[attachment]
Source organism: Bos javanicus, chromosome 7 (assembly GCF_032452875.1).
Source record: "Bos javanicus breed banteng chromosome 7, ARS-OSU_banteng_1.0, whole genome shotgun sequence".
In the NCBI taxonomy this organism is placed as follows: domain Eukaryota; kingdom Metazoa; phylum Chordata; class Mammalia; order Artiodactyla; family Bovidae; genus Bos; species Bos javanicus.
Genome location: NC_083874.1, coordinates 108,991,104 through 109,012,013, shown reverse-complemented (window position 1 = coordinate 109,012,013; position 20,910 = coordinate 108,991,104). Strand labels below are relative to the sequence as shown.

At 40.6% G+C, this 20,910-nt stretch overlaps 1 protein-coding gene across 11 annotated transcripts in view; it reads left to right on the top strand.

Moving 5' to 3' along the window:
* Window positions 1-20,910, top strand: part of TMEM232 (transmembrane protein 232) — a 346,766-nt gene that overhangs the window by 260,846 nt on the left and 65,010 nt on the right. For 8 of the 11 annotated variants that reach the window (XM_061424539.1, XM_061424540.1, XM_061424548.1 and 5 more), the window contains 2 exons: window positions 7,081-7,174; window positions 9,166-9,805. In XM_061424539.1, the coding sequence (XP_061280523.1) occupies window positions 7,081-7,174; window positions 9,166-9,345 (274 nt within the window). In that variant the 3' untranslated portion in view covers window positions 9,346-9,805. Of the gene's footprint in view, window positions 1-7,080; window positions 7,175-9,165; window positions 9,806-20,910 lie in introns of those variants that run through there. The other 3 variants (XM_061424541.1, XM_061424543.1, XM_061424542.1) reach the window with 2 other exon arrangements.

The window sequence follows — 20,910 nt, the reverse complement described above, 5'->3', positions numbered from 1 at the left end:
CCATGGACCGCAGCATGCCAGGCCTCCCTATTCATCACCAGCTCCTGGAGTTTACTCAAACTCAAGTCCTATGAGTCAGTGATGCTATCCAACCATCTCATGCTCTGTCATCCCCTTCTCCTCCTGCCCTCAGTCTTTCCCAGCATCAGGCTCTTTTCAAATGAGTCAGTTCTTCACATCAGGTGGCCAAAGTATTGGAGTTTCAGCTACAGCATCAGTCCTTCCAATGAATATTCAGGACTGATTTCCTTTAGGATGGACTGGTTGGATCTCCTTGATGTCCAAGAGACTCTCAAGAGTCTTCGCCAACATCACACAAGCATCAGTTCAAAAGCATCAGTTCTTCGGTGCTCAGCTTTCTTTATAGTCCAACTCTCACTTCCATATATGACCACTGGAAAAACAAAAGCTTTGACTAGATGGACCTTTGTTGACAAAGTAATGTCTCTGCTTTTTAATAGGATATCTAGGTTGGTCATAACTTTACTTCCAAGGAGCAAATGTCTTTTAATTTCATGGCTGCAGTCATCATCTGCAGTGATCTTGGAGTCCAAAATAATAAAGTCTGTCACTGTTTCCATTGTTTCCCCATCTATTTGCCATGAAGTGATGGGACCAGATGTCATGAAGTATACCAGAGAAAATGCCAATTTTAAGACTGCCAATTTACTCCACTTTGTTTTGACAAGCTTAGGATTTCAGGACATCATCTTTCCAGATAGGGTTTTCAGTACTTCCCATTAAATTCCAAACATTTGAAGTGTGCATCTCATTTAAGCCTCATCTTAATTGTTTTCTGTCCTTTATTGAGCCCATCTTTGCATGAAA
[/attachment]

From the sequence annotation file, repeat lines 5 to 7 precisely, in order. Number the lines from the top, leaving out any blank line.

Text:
At 40.6% G+C, this 20,910-nt stretch overlaps 1 protein-coding gene across 11 annotated transcripts in view; it reads left to right on the top strand.

Moving 5' to 3' along the window:
* Window positions 1-20,910, top strand: part of TMEM232 (transmembrane protein 232) — a 346,766-nt gene that overhangs the window by 260,846 nt on the left and 65,010 nt on the right. For 8 of the 11 annotated variants that reach the window (XM_061424539.1, XM_061424540.1, XM_061424548.1 and 5 more), the window contains 2 exons: window positions 7,081-7,174; window positions 9,166-9,805. In XM_061424539.1, the coding sequence (XP_061280523.1) occupies window positions 7,081-7,174; window positions 9,166-9,345 (274 nt within the window). In that variant the 3' untranslated portion in view covers window positions 9,346-9,805. Of the gene's footprint in view, window positions 1-7,080; window positions 7,175-9,165; window positions 9,806-20,910 lie in introns of those variants that run through there. The other 3 variants (XM_061424541.1, XM_061424543.1, XM_061424542.1) reach the window with 2 other exon arrangements.